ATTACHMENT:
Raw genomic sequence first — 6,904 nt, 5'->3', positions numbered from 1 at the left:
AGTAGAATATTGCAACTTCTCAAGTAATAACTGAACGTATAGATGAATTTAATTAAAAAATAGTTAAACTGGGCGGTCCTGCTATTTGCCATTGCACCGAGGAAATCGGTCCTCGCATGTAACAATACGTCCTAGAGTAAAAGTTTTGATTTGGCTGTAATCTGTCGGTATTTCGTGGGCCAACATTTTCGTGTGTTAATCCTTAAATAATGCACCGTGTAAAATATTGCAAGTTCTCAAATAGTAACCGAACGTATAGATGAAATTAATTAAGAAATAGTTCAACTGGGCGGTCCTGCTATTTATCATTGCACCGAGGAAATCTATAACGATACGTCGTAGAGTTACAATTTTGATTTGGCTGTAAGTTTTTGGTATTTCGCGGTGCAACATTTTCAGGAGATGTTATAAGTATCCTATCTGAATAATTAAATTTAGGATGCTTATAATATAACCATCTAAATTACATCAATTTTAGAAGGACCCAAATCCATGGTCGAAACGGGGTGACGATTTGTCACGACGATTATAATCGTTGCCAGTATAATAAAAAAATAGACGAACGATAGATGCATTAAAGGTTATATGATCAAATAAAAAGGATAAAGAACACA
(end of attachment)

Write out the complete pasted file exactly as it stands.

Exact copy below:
Raw genomic sequence first — 6,904 nt, 5'->3', positions numbered from 1 at the left:
AGTAGAATATTGCAACTTCTCAAGTAATAACTGAACGTATAGATGAATTTAATTAAAAAATAGTTAAACTGGGCGGTCCTGCTATTTGCCATTGCACCGAGGAAATCGGTCCTCGCATGTAACAATACGTCCTAGAGTAAAAGTTTTGATTTGGCTGTAATCTGTCGGTATTTCGTGGGCCAACATTTTCGTGTGTTAATCCTTAAATAATGCACCGTGTAAAATATTGCAAGTTCTCAAATAGTAACCGAACGTATAGATGAAATTAATTAAGAAATAGTTCAACTGGGCGGTCCTGCTATTTATCATTGCACCGAGGAAATCTATAACGATACGTCGTAGAGTTACAATTTTGATTTGGCTGTAAGTTTTTGGTATTTCGCGGTGCAACATTTTCAGGAGATGTTATAAGTATCCTATCTGAATAATTAAATTTAGGATGCTTATAATATAACCATCTAAATTACATCAATTTTAGAAGGACCCAAATCCATGGTCGAAACGGGGTGACGATTTGTCACGACGATTATAATCGTTGCCAGTATAATAAAAAAATAGACGAACGATAGATGCATTAAAGGTTATATGATCAAATAAAAAGGATAAAGAACACA